A suicide frontend, with a 5-inch-drop Magnum axle extending forward beyond the framehorns, and ’37-style dropped arm spindles let the car sit as low as it does—about 4 inches from the ground. The ’40 Ford wishbones, transverse leaf spring, and chrome Pete & Jakes shocks on ’56 F-1 pickup shock mounts complete the front suspension. The rearend is a 3.73:1 ’65 Chevy 10-bolt with a Posi. It hangs on a pair of QA1 coilovers and a custom tri-link setup Larry came up with.
The Spectre shifter from Pep...
The Spectre shifter from Pep Boys is equipped with a one-of-a-kind drilled aluminum arm custom mounted off the tailshaft. The knob is a shrunken head interpretation of Voodoo Larry himself, created by Jimmy Flintstone.
The wheel and tire combination is as old-time hot rod as you can get. The ’39 Dodge “high clearance” wheels, 20x3s in front and 18x4.5s in the rear, are what you would have seen in the earliest days of hot rodding—before it was even called that. Skinny Firestones, measuring 4.75-5.00-20 and 7.50-18, finish the look. The front brakes are Wilson Welding backing plates equipped with ’40 Ford shoes and cylinders inside ’57 Buick drums. The rear brakes are ’65 Chevy, also with Buick drums.
“Since I love my small-block Chevys, the motor is a ’72 SBC,” Larry says. Before you start any “belly button motor” comments, take a look. Nobody’s got a belly button like this 350, designed by Larry and built by Milo Iglesias at Foreign Car Rebuilding in Palatine, Illinois. The Vintage Cal Custom finned valve covers are painted with Chrysler light green to match the body, and many other vintage components are chromed or polished. Gas is delivered through an Eelco fuel rail to half a dozen Holley 94 two-barrels with frog’s mouth scoops on top of an early Edelbrock X1 Ram Log 6x2 intake manifold.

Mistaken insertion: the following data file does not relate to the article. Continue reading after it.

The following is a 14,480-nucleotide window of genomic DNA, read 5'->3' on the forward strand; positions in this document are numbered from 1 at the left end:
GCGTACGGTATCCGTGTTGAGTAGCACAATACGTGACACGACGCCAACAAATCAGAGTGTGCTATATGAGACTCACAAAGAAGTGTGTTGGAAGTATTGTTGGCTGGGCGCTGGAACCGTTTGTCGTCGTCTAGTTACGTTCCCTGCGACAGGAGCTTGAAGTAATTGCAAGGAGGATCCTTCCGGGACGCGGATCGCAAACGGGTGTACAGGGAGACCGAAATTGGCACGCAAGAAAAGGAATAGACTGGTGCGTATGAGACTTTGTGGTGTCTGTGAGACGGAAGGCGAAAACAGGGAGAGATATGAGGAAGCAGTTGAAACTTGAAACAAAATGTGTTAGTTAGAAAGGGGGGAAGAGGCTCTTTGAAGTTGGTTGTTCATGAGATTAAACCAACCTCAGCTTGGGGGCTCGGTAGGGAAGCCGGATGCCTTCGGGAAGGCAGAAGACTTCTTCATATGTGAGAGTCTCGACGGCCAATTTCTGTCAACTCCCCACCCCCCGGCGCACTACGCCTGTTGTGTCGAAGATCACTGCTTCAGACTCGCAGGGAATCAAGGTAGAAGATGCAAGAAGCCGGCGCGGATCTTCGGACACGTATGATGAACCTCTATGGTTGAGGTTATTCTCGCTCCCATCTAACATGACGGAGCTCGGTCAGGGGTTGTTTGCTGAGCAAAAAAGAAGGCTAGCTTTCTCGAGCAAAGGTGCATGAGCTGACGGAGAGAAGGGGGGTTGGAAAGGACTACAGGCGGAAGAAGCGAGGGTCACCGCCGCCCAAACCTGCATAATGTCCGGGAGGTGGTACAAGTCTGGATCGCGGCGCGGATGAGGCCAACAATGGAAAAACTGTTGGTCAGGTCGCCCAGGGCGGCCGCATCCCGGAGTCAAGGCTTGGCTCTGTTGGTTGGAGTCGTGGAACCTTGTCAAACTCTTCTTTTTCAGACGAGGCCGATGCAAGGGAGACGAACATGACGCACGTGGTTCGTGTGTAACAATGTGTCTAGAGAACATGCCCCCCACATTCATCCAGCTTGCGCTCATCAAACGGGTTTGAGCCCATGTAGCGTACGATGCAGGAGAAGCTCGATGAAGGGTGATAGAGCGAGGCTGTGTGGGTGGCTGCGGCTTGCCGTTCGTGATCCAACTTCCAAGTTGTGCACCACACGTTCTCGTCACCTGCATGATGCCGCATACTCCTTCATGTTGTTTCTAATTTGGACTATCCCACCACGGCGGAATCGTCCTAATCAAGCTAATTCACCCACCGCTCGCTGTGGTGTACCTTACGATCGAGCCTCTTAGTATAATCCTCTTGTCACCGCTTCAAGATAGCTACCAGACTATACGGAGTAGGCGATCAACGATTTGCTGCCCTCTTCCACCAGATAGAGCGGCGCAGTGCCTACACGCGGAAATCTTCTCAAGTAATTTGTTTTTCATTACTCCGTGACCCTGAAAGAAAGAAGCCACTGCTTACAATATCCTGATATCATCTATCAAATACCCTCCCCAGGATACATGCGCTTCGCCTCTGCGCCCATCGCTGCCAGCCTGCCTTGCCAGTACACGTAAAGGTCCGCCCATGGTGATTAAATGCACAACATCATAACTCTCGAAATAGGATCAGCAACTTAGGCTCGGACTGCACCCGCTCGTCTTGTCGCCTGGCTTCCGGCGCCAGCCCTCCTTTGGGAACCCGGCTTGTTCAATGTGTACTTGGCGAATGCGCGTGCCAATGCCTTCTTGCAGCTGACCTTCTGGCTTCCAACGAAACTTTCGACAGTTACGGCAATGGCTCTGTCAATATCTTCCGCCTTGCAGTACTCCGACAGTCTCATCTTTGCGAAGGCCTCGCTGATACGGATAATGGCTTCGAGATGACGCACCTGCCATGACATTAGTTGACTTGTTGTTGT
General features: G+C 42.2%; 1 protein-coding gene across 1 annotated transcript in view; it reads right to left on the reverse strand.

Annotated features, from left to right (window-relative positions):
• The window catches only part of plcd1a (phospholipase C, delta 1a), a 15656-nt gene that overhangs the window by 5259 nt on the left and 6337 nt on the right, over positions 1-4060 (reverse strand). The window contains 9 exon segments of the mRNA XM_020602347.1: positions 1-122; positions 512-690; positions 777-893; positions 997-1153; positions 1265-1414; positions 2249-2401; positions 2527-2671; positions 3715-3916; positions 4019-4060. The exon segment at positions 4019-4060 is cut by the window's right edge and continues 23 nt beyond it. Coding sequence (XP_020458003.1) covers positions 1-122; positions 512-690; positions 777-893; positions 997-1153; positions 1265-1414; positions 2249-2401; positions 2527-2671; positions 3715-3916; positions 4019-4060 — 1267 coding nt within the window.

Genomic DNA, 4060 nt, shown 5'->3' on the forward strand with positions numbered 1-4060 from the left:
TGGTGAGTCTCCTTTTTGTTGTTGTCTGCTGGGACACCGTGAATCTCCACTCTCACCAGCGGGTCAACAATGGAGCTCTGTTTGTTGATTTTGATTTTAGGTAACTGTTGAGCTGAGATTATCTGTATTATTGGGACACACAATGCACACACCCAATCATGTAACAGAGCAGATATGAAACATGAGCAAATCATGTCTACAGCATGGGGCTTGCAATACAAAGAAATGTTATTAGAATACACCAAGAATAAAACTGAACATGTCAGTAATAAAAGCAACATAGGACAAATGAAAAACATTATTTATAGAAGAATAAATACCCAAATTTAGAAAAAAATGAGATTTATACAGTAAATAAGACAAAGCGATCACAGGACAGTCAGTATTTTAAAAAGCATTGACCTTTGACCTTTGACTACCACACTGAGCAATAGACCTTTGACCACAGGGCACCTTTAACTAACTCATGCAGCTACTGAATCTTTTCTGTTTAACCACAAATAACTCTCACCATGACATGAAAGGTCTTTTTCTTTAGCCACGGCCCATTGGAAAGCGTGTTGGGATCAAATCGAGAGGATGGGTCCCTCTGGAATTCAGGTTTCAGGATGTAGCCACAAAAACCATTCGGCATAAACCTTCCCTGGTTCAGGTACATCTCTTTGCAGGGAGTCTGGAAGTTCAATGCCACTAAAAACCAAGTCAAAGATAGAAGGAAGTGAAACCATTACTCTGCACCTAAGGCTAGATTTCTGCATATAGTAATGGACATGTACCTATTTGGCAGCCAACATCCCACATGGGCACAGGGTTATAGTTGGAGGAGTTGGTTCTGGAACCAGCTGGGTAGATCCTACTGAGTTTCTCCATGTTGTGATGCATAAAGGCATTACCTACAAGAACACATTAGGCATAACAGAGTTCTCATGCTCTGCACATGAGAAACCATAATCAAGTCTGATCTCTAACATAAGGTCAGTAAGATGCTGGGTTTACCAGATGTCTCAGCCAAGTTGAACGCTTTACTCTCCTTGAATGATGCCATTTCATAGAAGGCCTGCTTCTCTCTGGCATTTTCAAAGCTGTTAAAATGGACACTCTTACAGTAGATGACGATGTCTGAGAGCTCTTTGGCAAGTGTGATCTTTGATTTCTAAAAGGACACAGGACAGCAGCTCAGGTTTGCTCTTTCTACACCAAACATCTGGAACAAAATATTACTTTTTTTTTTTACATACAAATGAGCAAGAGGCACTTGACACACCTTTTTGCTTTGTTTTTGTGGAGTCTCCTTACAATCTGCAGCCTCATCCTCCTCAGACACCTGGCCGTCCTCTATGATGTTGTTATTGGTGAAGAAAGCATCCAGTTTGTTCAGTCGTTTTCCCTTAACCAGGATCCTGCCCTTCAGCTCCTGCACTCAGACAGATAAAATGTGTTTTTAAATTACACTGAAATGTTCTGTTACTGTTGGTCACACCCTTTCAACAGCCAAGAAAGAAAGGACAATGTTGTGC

Steering is provided by a...
Steering is provided by a 16:1 Schroeder sprint car box mounted to custom-made framework under the cowl.
Larry built the headers, wrapped to keep in heat and muffled with custom baffles. The TH350 transmission was built at Pioneer Transmission Service in Franklin Park, Illinois, and modified with a shift kit and manual reversed shift pattern. And unlike most transmissions, this one isn’t hidden. The polished case is a prominent feature in an interior loaded with prominent features.
The interior started with new scratch-built floor pans. The black canvas fabric was installed by Bruce Mapes at Guven Custom Auto Upholstery in Elgin. Most of the interior is unupholstered riveted aluminum panels. Combined with the custom-built B-52 bomber seats with original B-52 belts, it creates a World War II aircraft feel. The ’49 Pontiac insert and gauges contribute to that feel. A ’36 Dodge gas tank is located behind the seats. The steering wheel, mounted on a scratch-built column, once steered a mid-’50s English sports car. Larry says the rearview mirror is from a ’27 Greyhound bus.
Voodoo Psychosis was built in six months. Since the ’31 has been finished, Larry’s been driving the hot rod as often as he can. “She wins awards pretty much everywhere she goes,” he says, and he’s having fun giving the car exposure at a variety of shows. In other words: Making an impression.
Voodoo Larry knows how to make an impression with a car— not by revealing things slowly and subtly, but by unloading everything all at once.